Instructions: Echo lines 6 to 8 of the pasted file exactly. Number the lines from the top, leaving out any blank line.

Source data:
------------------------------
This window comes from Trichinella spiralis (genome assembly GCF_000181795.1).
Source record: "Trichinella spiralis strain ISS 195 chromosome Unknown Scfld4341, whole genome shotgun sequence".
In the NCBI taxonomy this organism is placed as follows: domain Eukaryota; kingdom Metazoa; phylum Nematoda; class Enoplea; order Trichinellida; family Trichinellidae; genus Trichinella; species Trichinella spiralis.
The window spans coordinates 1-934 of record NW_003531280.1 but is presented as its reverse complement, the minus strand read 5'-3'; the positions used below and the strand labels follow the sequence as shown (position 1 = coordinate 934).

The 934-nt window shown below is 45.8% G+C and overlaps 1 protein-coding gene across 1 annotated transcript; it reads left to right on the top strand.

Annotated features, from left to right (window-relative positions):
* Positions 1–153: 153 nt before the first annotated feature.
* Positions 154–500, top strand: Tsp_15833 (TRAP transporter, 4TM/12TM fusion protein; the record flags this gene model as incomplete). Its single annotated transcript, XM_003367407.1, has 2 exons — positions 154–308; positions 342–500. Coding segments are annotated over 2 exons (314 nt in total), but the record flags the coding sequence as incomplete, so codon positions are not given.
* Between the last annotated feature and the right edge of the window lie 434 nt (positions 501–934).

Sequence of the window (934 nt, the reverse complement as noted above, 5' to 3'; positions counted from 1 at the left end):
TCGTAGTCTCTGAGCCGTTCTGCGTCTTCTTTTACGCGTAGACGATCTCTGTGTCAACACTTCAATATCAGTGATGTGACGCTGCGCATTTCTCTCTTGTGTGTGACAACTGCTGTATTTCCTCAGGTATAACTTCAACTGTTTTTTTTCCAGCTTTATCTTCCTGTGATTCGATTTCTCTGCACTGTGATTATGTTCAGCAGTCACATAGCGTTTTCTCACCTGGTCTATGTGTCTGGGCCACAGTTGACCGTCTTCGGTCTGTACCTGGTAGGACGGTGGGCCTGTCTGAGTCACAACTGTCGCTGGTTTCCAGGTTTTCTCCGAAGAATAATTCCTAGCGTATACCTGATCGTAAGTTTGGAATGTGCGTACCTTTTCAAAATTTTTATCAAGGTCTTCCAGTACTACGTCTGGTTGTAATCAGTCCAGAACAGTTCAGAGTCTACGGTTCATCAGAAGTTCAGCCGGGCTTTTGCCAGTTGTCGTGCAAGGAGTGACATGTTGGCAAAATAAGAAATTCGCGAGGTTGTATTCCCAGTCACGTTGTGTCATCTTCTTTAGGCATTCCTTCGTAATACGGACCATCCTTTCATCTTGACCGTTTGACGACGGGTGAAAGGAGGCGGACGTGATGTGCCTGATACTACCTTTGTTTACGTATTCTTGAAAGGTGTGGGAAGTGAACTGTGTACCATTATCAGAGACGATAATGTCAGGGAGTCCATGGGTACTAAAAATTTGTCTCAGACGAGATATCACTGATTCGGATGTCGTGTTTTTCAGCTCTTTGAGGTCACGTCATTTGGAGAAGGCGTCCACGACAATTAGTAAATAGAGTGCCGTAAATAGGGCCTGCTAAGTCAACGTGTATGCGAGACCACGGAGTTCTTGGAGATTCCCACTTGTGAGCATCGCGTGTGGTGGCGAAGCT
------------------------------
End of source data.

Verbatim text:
Annotated features, from left to right (window-relative positions):
* Positions 1–153: 153 nt before the first annotated feature.
* Positions 154–500, top strand: Tsp_15833 (TRAP transporter, 4TM/12TM fusion protein; the record flags this gene model as incomplete). Its single annotated transcript, XM_003367407.1, has 2 exons — positions 154–308; positions 342–500. Coding segments are annotated over 2 exons (314 nt in total), but the record flags the coding sequence as incomplete, so codon positions are not given.